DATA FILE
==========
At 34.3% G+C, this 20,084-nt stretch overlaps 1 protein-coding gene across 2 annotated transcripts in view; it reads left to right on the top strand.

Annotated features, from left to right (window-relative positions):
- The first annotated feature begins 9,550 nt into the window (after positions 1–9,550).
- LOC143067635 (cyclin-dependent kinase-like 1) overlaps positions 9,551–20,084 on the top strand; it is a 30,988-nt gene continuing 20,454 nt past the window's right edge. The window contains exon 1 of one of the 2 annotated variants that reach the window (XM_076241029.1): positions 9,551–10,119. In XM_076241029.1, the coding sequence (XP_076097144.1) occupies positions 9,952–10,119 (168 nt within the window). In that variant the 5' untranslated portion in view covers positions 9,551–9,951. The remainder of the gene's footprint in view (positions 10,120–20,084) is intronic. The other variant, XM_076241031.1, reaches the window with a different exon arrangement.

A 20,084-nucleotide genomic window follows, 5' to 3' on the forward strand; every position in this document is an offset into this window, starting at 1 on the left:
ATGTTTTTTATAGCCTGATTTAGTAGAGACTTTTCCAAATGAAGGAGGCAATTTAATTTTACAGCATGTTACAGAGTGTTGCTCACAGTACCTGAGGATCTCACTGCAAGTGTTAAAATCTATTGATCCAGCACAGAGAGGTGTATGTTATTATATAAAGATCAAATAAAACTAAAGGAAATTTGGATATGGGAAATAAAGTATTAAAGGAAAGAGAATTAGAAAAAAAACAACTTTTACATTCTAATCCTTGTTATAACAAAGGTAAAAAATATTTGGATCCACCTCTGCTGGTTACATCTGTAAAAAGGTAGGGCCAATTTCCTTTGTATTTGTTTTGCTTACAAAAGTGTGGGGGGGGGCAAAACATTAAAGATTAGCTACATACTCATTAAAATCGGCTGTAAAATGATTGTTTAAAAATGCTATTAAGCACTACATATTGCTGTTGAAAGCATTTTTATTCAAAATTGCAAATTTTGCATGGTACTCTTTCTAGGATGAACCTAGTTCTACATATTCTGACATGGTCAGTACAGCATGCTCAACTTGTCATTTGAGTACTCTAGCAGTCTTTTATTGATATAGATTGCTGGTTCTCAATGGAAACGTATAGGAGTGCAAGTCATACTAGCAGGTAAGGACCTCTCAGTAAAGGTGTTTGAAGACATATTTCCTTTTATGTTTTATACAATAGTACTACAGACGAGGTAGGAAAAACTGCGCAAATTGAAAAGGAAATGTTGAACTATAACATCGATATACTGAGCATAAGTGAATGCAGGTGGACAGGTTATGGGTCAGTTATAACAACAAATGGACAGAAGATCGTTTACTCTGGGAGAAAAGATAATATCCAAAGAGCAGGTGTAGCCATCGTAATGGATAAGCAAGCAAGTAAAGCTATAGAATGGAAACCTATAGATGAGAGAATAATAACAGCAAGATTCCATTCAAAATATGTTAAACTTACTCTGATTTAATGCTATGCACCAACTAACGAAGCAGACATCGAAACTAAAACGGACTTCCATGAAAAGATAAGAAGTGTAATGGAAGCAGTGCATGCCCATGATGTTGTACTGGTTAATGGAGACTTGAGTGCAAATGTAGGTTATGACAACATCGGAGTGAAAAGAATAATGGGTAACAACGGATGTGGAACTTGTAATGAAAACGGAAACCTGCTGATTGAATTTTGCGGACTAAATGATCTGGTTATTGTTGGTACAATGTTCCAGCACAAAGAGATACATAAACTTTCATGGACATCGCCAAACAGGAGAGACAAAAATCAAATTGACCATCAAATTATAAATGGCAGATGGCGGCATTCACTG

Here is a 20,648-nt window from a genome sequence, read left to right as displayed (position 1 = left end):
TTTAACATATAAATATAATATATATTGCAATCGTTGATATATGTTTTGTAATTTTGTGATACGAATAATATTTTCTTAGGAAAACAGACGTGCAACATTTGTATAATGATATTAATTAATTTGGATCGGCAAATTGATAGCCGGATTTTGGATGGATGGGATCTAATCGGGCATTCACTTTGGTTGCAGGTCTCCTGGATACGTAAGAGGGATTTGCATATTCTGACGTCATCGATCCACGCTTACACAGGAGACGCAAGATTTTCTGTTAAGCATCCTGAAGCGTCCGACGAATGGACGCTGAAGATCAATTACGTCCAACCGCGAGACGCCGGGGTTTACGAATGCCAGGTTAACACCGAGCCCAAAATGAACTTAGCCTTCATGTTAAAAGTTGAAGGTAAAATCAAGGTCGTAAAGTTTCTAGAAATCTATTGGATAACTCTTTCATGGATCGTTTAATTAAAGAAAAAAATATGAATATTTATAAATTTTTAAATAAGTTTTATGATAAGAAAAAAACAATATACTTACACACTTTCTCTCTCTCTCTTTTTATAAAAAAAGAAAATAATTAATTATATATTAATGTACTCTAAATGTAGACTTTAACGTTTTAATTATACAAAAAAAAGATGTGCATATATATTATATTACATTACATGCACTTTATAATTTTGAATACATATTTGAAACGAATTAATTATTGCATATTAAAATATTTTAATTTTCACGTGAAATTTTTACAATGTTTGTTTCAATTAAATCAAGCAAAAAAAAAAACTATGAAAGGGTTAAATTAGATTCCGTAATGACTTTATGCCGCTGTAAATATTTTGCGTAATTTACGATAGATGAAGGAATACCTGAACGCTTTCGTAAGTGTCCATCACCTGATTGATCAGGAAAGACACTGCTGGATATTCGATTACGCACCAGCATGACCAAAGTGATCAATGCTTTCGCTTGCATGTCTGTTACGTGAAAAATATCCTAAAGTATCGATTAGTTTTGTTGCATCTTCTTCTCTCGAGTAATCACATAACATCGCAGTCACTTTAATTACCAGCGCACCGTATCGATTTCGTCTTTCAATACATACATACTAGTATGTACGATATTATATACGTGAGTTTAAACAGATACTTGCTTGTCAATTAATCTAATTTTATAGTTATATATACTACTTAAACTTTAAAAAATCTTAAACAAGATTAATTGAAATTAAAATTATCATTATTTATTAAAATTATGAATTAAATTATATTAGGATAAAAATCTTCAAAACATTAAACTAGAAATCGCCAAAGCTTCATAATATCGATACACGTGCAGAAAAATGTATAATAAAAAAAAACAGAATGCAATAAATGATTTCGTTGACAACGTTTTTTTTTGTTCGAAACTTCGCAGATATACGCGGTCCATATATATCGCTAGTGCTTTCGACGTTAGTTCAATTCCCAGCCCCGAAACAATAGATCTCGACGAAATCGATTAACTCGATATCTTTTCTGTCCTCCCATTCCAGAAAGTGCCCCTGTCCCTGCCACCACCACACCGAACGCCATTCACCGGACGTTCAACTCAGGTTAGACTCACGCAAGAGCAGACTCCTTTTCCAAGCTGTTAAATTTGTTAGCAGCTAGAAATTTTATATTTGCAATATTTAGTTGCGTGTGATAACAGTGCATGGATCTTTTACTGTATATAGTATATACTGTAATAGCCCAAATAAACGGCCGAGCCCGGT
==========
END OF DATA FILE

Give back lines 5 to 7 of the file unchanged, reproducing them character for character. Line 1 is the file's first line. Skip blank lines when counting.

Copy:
A 20,084-nucleotide genomic window follows, 5' to 3' on the forward strand; every position in this document is an offset into this window, starting at 1 on the left:
ATGTTTTTTATAGCCTGATTTAGTAGAGACTTTTCCAAATGAAGGAGGCAATTTAATTTTACAGCATGTTACAGAGTGTTGCTCACAGTACCTGAGGATCTCACTGCAAGTGTTAAAATCTATTGATCCAGCACAGAGAGGTGTATGTTATTATATAAAGATCAAATAAAACTAAAGGAAATTTGGATATGGGAAATAAAGTATTAAAGGAAAGAGAATTAGAAAAAAAACAACTTTTACATTCTAATCCTTGTTATAACAAAGGTAAAAAATATTTGGATCCACCTCTGCTGGTTACATCTGTAAAAAGGTAGGGCCAATTTCCTTTGTATTTGTTTTGCTTACAAAAGTGTGGGGGGGGGCAAAACATTAAAGATTAGCTACATACTCATTAAAATCGGCTGTAAAATGATTGTTTAAAAATGCTATTAAGCACTACATATTGCTGTTGAAAGCATTTTTATTCAAAATTGCAAATTTTGCATGGTACTCTTTCTAGGATGAACCTAGTTCTACATATTCTGACATGGTCAGTACAGCATGCTCAACTTGTCATTTGAGTACTCTAGCAGTCTTTTATTGATATAGATTGCTGGTTCTCAATGGAAACGTATAGGAGTGCAAGTCATACTAGCAGGTAAGGACCTCTCAGTAAAGGTGTTTGAAGACATATTTCCTTTTATGTTTTATACAATAGTACTACAGACGAGGTAGGAAAAACTGCGCAAATTGAAAAGGAAATGTTGAACTATAACATCGATATACTGAGCATAAGTGAATGCAGGTGGACAGGTTATGGGTCAGTTATAACAACAAATGGACAGAAGATCGTTTACTCTGGGAGAAAAGATAATATCCAAAGAGCAGGTGTAGCCATCGTAATGGATAAGCAAGCAAGTAAAGCTATAGAATGGAAACCTATAGATGAGAGAATAATAACAGCAAGATTCCATTCAAAATATGTTAAACTTACTCTGATTTAATGCTATGCACCAACTAACGAAGCAGACATCGAAACTAAAACGGACTTCCATGAAAAGATAAGAAGTGTAATGGAAGCAGTGCATGCCCATGATGTTGTACTGGTTAATGGAGACTTGAGTGCAAATGTAGGTTATGACAACATCGGAGTGAAAAGAATAATGGGTAACAACGGATGTGGAACTTGTAATGAAAACGGAAACCTGCTGATTGAATTTTGCGGACTAAATGATCTGGTTATTGTTGGTACAATGTTCCAGCACAAAGAGATACATAAACTTTCATGGACATCGCCAAACAGGAGAGACAAAAATCAAATTGACCATCAAATTATAAATGGCAGATGGCGGCATTCACTG

Here is a 20,648-nt window from a genome sequence, read left to right as displayed (position 1 = left end):